Category Archives: Blogging

Talk Session: Multimodal Publication

What does the future of scholarly publishing in religious studies look like?  What are the respective advantages of publishing a “traditional” monograph versus an online reference work or multimodal project?  What kinds of internal and external pressures come into play when non-tenured scholars consider publishing multimodal projects?  What are the advantages and disadvantages of collaboratively authored projects?  How important is Open Access?  What useful services can traditional academic publishers still offer, and what would researchers prefer to do themselves?  What are the advantages of open peer review over traditional peer review?  What is the relationship between blogging, social media presence, and peer-reviewed publication?  Why are scholars of religion not a more active presence in the Digital Humanities generally?

This session proposes to discuss these and related questions as well as offer a whirlwind tour of some interesting work-in-progress at the juncture of religion and multimodal publication.

Creating Multi-Platform Digital Publications in Religion and Theology

I am interested in how others are using and designing vertically integrated content publication of religion and theology studies, and would like to share how I have been using multi-platform digital technology.

I propose to give a short presentation on my work on the Jesus Prayer (and hesychia: prayer and contemplation in silence) that was originally a doctoral thesis and ethnographic field study, that I’ve “outputted” into ten different platforms: dissertation, ethnographic film, trade book (HarperOne), mass-market feature film (theaters, digital downloads on iTunes, Amazon, and DVD), two websites (JesusPrayerMovie.com), music/meditation/prayer CD, PBS network special, Digital Study Guide, national public radio special (Columbia University Institute for Religion, Culture and Public Life), and an academic book (Fortress Press, Feb. 1, 2014).  All the same content; designed and adapted to be widely shared across every platform.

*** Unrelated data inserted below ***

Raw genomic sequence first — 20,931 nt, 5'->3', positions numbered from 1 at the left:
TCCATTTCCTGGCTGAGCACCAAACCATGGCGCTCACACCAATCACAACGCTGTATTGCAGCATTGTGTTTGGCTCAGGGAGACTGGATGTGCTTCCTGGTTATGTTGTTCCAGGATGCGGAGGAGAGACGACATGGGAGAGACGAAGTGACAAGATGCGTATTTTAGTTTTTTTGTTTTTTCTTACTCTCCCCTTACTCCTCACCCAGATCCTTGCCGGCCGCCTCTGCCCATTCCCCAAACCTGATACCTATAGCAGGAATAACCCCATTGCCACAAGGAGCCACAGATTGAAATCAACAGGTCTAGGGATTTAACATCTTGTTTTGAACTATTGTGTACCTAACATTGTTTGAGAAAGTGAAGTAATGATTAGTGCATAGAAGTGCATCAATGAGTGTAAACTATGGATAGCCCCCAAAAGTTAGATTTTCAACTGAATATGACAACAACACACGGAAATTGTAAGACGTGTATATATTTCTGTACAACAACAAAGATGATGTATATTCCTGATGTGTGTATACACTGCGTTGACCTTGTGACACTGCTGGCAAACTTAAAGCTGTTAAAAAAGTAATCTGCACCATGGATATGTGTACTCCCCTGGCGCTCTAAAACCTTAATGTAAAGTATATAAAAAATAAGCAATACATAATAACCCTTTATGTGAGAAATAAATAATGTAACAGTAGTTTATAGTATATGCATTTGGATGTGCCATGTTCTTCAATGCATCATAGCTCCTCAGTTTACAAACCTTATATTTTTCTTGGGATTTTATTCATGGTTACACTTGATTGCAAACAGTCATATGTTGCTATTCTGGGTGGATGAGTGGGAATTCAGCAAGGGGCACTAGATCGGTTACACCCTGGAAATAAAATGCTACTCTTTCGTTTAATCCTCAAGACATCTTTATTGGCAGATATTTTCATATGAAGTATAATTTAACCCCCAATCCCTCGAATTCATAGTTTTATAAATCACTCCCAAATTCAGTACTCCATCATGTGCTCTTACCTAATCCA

Then, the session can become a conversation about how others have implemented and are designing multi-platform (transmedia) dissemination.

Finally, if there’s time and interest, let’s do a think tank and brainstorming session on how to translate research and discoveries into multiple outputs, inside and outside academia. Take away a sketch of how your work can be digitally shared.

I am currently Adjunct Instructor at New York University’s Kanbar Institute of Film and Television (teaching history to media students), and Executive Producer/Host of a national public radio/podcast series titled “Rethinking Religion” from Columbia University’s Institute for Religion, Culture and Public Life. I completed my doctorate at Union Theological Seminary in the City of New York in 2008, interdisciplinary: Theology and the Arts.

Norris J. Chumley, Ph.D.

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www.norrischumley.com

www.JesusPrayerMovie.com